Is the news release dead or is the news release alive? Well that is a great question; however, the real question should be how do we get rid of the bad ones? News releases can be helpful, but a lot of the time they are abused. This week I will walking through an example of a sub par news release on behave of Inessa Stewart Antiques that I found courtesy of i-newswire.com.
This news release takes a turn for the worse right off the bat; just look at the title, "Sale on All Store Items Ends on February 12, 2011." How does that headline tell me anything? It does not tell the audience what store is having the sale, nor does it grab your attention. This story would be lucky to be opened by a journalist much less be published.
The second problem I have is the story isn't newsworthy; it is an advertisement. Very sneaky of you Inessa Stewart, but you will have to pay for your advertisement space just like every other business. Here's another hint, adding exclamation marks doesn't add excitement; it's hard to get excited about furniture...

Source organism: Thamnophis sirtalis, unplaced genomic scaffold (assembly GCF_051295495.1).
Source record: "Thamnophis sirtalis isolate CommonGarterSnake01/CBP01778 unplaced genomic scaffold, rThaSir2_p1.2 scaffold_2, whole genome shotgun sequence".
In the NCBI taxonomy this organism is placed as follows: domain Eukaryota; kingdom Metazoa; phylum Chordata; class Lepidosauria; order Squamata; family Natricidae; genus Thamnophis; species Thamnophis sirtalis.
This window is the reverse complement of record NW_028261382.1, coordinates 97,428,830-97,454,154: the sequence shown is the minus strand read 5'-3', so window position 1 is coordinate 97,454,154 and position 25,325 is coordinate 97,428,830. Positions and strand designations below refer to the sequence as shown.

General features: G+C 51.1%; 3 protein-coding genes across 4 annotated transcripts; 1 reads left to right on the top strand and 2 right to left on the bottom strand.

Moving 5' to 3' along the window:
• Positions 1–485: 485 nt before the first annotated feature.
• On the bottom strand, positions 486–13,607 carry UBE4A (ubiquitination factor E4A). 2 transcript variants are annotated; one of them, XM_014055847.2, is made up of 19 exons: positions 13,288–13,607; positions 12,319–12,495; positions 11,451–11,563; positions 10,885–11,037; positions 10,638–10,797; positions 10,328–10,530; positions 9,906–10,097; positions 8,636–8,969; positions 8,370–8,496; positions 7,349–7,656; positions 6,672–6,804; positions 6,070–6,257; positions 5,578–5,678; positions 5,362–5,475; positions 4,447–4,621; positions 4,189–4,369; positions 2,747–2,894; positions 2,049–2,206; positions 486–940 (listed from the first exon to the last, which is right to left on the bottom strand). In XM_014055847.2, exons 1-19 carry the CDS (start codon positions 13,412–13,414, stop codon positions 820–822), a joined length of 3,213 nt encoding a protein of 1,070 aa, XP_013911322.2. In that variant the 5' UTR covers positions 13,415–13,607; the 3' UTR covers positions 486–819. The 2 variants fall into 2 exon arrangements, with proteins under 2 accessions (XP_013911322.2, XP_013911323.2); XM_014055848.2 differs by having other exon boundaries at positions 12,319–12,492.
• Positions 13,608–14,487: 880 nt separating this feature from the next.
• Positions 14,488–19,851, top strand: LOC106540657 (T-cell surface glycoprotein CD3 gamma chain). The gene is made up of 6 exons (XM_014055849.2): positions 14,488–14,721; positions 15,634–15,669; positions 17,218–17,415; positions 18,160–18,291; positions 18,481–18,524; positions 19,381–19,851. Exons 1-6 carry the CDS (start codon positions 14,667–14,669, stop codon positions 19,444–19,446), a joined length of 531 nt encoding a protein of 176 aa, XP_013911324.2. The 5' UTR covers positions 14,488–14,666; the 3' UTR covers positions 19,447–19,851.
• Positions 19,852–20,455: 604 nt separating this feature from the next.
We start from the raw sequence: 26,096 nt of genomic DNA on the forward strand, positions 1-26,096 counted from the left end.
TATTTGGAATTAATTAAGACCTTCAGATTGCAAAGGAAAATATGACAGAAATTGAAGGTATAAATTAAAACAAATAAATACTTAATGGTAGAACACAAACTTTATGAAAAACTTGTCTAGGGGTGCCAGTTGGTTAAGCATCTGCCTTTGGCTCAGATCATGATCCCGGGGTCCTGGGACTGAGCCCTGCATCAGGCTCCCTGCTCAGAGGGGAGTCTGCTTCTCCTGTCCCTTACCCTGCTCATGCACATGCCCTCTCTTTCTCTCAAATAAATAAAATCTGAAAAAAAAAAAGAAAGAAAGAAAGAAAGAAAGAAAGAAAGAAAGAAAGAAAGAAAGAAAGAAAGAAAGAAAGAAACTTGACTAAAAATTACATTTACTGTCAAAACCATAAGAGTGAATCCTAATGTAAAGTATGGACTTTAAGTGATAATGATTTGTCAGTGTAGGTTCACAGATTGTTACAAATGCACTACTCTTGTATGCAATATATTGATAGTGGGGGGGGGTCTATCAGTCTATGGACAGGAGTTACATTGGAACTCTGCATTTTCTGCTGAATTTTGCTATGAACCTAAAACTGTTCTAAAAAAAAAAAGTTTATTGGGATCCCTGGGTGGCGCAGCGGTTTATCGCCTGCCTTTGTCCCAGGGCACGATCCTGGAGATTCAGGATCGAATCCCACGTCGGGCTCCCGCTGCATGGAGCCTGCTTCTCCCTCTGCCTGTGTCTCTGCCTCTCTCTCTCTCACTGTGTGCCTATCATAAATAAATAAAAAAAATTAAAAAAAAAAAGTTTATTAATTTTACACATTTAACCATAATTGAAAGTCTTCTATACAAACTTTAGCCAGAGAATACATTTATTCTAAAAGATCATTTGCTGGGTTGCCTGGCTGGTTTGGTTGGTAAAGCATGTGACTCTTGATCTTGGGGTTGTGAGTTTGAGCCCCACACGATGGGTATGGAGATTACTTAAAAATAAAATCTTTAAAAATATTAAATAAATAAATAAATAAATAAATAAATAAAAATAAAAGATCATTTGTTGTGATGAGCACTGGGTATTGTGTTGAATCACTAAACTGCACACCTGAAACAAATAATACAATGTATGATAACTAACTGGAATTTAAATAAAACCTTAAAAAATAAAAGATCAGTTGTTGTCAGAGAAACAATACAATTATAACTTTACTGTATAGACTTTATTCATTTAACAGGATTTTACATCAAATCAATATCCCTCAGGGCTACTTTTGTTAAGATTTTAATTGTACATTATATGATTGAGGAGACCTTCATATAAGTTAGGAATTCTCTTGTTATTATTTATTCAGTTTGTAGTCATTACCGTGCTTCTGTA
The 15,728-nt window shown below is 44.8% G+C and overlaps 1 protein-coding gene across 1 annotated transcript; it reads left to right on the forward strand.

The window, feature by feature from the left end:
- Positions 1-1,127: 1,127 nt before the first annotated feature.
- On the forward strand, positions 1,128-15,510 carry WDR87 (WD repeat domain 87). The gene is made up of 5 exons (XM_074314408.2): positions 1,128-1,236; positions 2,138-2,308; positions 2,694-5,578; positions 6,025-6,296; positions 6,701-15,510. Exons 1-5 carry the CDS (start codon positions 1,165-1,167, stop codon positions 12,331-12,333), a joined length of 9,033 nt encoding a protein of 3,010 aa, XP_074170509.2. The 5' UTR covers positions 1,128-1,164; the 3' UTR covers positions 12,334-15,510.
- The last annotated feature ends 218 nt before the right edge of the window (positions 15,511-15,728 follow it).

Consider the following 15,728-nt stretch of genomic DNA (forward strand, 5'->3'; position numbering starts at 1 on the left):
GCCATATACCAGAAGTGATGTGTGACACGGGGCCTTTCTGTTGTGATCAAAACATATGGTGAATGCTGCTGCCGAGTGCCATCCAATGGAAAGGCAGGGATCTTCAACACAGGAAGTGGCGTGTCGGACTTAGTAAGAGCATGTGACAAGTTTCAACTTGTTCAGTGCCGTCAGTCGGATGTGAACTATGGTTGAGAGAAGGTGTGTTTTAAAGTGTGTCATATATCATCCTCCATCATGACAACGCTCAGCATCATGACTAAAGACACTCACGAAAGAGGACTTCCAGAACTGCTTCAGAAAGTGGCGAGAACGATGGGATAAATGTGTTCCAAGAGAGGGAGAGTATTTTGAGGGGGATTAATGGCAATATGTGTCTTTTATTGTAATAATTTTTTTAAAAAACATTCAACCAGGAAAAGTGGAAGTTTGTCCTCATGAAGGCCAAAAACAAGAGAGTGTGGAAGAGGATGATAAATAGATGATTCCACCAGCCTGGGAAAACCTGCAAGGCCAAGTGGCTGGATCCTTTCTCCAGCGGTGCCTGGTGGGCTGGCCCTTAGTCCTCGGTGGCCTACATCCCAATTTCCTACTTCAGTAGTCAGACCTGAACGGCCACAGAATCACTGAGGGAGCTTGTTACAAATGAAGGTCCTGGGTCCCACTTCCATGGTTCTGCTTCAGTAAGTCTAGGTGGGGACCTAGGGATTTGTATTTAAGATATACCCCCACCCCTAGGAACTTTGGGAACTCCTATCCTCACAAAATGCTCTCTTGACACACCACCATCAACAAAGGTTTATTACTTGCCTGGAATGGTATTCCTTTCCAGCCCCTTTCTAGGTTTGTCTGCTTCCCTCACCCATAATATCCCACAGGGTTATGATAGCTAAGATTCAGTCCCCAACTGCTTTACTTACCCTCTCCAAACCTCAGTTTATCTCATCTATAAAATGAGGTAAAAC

Lastly, the copy is poorly written and not well organized. The copy goes from advertising this particular sale, to advertising the store, to advertising a specific piece of furniture, to contact information, back to advertising the store, and finally back to contact information again. In addition to the copy being all over the place, it has grammatical errors.
What we need to take away from this week's blog is that news releases need to be sent when something is newsworthy and arranged in a way to make it easy on busy journalists. The news release should consist of concise statements that are organized and easily followed. Lastly, I know I am saying this twice, but if it isn't news, then don't send it. The last thing you need is to lose credibility and hurt your company.